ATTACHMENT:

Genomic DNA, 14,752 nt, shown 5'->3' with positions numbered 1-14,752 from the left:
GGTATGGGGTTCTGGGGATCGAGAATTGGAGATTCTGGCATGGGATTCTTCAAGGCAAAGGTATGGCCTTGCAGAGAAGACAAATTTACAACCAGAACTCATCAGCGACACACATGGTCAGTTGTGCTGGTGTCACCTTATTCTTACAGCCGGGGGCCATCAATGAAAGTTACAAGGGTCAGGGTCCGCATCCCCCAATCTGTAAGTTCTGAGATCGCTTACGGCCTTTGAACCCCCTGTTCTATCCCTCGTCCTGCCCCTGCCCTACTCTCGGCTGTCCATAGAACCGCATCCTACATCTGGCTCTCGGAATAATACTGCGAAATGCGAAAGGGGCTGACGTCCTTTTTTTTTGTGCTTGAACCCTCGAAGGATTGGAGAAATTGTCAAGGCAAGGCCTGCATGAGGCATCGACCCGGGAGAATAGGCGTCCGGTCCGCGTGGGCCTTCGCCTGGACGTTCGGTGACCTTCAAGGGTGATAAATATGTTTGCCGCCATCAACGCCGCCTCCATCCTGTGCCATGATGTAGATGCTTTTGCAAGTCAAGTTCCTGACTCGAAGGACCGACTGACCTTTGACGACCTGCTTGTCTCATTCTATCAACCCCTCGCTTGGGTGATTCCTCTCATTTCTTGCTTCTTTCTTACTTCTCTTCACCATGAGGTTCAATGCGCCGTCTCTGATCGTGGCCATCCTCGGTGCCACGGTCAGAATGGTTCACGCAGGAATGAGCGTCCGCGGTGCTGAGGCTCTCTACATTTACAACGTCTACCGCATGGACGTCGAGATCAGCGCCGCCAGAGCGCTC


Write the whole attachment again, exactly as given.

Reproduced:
Genomic DNA, 14,752 nt, shown 5'->3' with positions numbered 1-14,752 from the left:
GGTATGGGGTTCTGGGGATCGAGAATTGGAGATTCTGGCATGGGATTCTTCAAGGCAAAGGTATGGCCTTGCAGAGAAGACAAATTTACAACCAGAACTCATCAGCGACACACATGGTCAGTTGTGCTGGTGTCACCTTATTCTTACAGCCGGGGGCCATCAATGAAAGTTACAAGGGTCAGGGTCCGCATCCCCCAATCTGTAAGTTCTGAGATCGCTTACGGCCTTTGAACCCCCTGTTCTATCCCTCGTCCTGCCCCTGCCCTACTCTCGGCTGTCCATAGAACCGCATCCTACATCTGGCTCTCGGAATAATACTGCGAAATGCGAAAGGGGCTGACGTCCTTTTTTTTTGTGCTTGAACCCTCGAAGGATTGGAGAAATTGTCAAGGCAAGGCCTGCATGAGGCATCGACCCGGGAGAATAGGCGTCCGGTCCGCGTGGGCCTTCGCCTGGACGTTCGGTGACCTTCAAGGGTGATAAATATGTTTGCCGCCATCAACGCCGCCTCCATCCTGTGCCATGATGTAGATGCTTTTGCAAGTCAAGTTCCTGACTCGAAGGACCGACTGACCTTTGACGACCTGCTTGTCTCATTCTATCAACCCCTCGCTTGGGTGATTCCTCTCATTTCTTGCTTCTTTCTTACTTCTCTTCACCATGAGGTTCAATGCGCCGTCTCTGATCGTGGCCATCCTCGGTGCCACGGTCAGAATGGTTCACGCAGGAATGAGCGTCCGCGGTGCTGAGGCTCTCTACATTTACAACGTCTACCGCATGGACGTCGAGATCAGCGCCGCCAGAGCGCTC